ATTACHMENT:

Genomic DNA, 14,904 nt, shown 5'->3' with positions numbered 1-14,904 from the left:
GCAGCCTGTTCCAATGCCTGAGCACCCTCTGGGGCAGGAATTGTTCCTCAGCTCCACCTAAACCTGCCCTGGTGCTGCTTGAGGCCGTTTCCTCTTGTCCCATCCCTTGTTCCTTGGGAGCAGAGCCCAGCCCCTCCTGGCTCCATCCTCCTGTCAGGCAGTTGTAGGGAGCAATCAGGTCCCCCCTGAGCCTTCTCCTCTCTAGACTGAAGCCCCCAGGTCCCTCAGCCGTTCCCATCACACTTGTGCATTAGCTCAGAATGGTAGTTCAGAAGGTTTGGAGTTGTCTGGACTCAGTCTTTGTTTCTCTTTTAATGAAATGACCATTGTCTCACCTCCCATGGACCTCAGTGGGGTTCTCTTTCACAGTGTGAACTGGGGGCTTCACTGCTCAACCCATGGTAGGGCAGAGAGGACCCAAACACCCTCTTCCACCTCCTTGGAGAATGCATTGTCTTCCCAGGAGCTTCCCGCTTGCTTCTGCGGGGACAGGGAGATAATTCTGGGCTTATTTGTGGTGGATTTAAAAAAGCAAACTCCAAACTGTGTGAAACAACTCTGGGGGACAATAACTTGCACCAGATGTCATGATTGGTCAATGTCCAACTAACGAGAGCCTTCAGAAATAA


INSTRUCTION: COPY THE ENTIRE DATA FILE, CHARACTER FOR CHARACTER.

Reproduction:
Genomic DNA, 14,904 nt, shown 5'->3' with positions numbered 1-14,904 from the left:
GCAGCCTGTTCCAATGCCTGAGCACCCTCTGGGGCAGGAATTGTTCCTCAGCTCCACCTAAACCTGCCCTGGTGCTGCTTGAGGCCGTTTCCTCTTGTCCCATCCCTTGTTCCTTGGGAGCAGAGCCCAGCCCCTCCTGGCTCCATCCTCCTGTCAGGCAGTTGTAGGGAGCAATCAGGTCCCCCCTGAGCCTTCTCCTCTCTAGACTGAAGCCCCCAGGTCCCTCAGCCGTTCCCATCACACTTGTGCATTAGCTCAGAATGGTAGTTCAGAAGGTTTGGAGTTGTCTGGACTCAGTCTTTGTTTCTCTTTTAATGAAATGACCATTGTCTCACCTCCCATGGACCTCAGTGGGGTTCTCTTTCACAGTGTGAACTGGGGGCTTCACTGCTCAACCCATGGTAGGGCAGAGAGGACCCAAACACCCTCTTCCACCTCCTTGGAGAATGCATTGTCTTCCCAGGAGCTTCCCGCTTGCTTCTGCGGGGACAGGGAGATAATTCTGGGCTTATTTGTGGTGGATTTAAAAAAGCAAACTCCAAACTGTGTGAAACAACTCTGGGGGACAATAACTTGCACCAGATGTCATGATTGGTCAATGTCCAACTAACGAGAGCCTTCAGAAATAA